To move from this to an Ecoistic solution would require that we start at the beginning and ask: What is suffering and what are we trying to do to alleviate suffering?
Suffering is an inevitable part of our material existence. As such, it is potentially infinite. Recognizing these two facts, which we cannot change no matter how much we may wish to, will immediately lead us to the conclusion that if a society allows some to profit infinitely from suffering, then the cost of such care will always go to infinity. Furthermore, if part of the societal desire is to try and avoid death through healthcare, then this will also result in infinite cost of care, much of which serves no helpful purpose. Recognizing and accepting these realities are part of an Ecoistic analysis which takes into account the truth of the ecological system of which we are an inseparable part and highlights the need to limit self interest for the good of the whole.
Building from these observations, an Ecoistic system would wish for the following results:
- provide helpful care for everyone,
- allow those who provide that care a living wage but not an endlessly increasing profit (as such a system would always go bankrupt),
- create a system that helps people suffer as little as possible while also accepting the reality of death and suffering,
- create a system that attends to the widest possible view of what contributes to health and illness, which includes things like prevention, ecological health factors etc,
- and situates healthcare in society as a service and not as a commodity to sell on the public market.
These parameters could enable us to design a system that would be far more beneficial for our entire population than our current system. Also note that such parameters say nothing about the particular organization of such a system in terms of who runs it, who owns it, or how involved the government might be. One could imagine the system providing such outcomes being either public or private, or, as we have now, a combination of the two.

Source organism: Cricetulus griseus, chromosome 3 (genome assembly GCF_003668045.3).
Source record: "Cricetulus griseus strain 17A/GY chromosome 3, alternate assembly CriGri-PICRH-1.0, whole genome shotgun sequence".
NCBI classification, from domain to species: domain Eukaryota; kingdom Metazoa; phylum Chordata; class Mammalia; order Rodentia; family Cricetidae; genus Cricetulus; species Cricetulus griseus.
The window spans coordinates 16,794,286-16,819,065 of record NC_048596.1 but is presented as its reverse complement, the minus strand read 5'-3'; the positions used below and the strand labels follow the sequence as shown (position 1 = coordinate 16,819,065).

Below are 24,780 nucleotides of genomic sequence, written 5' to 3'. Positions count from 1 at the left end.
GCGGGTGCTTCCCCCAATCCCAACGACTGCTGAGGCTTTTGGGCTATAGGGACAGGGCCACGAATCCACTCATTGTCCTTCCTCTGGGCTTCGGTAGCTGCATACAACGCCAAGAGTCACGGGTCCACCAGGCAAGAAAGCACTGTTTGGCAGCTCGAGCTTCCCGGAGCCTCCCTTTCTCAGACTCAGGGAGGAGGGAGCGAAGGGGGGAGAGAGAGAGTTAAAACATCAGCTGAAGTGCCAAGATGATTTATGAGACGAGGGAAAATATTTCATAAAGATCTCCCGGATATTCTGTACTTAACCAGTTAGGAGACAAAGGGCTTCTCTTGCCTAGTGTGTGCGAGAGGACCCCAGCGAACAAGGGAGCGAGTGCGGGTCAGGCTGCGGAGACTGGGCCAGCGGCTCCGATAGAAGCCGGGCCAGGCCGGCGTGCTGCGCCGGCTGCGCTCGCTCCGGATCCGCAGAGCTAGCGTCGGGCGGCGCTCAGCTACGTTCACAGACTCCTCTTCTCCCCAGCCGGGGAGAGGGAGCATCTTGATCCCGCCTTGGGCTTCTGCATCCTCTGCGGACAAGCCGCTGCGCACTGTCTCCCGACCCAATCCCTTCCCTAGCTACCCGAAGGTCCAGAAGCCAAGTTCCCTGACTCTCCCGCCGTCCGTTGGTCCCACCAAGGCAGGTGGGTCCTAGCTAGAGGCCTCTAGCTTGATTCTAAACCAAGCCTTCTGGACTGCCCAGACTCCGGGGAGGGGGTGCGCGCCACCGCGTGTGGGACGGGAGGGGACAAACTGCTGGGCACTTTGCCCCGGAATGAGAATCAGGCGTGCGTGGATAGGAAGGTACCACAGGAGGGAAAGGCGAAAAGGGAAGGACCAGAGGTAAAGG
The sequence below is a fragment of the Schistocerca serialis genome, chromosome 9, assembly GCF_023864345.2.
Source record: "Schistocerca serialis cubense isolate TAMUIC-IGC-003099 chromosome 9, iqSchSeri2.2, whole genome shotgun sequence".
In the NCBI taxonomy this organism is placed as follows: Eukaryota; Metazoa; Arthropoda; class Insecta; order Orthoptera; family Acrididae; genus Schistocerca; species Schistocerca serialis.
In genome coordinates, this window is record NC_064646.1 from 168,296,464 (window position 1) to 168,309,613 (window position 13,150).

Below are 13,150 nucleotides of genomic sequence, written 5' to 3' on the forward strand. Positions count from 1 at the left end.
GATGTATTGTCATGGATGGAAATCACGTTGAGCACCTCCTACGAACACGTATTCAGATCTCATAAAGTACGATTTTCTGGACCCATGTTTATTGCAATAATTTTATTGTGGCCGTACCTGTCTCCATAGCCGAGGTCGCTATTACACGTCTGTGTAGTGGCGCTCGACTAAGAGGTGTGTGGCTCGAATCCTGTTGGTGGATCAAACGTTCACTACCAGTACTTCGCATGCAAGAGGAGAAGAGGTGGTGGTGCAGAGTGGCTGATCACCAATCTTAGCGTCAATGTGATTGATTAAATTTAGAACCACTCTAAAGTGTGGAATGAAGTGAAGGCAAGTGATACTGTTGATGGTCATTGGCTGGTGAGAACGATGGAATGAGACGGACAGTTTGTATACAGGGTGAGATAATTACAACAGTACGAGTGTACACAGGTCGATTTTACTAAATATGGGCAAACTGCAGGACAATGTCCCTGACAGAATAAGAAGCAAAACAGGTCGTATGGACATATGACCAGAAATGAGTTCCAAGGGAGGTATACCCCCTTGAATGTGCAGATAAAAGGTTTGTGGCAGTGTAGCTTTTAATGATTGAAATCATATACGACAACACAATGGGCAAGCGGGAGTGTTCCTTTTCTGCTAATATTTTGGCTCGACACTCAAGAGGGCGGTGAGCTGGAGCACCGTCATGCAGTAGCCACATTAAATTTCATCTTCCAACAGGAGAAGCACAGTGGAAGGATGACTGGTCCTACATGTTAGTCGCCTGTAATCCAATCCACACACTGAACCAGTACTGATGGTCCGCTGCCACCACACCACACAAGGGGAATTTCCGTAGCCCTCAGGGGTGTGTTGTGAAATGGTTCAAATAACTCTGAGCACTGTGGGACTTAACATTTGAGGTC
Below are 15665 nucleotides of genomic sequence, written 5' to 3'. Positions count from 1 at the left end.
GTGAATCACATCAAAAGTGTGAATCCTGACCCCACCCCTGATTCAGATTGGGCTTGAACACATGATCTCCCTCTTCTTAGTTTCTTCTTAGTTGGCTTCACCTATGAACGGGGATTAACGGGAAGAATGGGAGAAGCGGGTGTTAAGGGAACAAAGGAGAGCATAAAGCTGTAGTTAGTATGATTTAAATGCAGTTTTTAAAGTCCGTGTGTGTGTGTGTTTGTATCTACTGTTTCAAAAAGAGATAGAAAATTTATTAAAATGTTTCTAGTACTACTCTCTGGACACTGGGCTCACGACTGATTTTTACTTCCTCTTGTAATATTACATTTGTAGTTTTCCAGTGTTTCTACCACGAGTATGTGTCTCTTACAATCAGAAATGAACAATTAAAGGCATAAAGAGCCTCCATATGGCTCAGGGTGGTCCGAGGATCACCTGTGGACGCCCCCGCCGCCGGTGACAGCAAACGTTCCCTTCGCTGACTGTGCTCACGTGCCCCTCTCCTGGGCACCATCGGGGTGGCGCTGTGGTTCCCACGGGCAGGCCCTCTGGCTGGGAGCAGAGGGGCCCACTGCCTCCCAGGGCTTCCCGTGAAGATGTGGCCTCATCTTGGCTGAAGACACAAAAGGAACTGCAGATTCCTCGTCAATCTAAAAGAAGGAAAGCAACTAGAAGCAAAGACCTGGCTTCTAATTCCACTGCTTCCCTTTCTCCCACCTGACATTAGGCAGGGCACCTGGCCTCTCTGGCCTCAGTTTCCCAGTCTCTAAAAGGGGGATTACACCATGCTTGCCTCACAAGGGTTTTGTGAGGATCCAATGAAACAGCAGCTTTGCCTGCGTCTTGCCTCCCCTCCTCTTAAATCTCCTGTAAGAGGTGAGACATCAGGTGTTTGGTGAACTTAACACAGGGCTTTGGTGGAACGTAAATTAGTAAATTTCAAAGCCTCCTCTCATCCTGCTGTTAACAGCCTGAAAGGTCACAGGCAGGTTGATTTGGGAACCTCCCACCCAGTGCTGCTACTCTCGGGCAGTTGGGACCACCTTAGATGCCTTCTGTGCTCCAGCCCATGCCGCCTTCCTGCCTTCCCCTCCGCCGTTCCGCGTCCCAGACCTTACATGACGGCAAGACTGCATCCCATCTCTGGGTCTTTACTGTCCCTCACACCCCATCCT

This is the purpose of the new lens: it moves the discussion off of the old, unhelpful, categories, and onto a new set of categories that focus on actual outcomes and metrics that can be viewed and, in many cases, even measured. This brief analysis demonstrates how I would hope these two new terms might be used for any policy issue and conversation. They provide a new way of analyzing an issue and viewing solutions to that issue.
They also give us specific insights that can help us pinpoint where the problems lie in a current situation. Are some groups routinely being excluded in a given situation? If so, it’s probably Egoistic. Are we advocating for a wide systems view when we analyze what we are doing? That’s likely an Ecoistic approach.
I’d encourage you to spend some time with the lists in Part III and then apply them to a situation or issue that’s of interest to you. What do you think of this approach? Let me know, I’d love to talk more.
Reality Changing Observations:
1. How does removing familiar labels change how we analyze a complex issue?
2. How does removing familiar labels help us reconnect with our values (particularly as people who follow Jesus, if that’s you)?
3. What effect would it have on our different institutions and systems if we could apply the suggested Egoism/Ecoism criteria to policy and laws?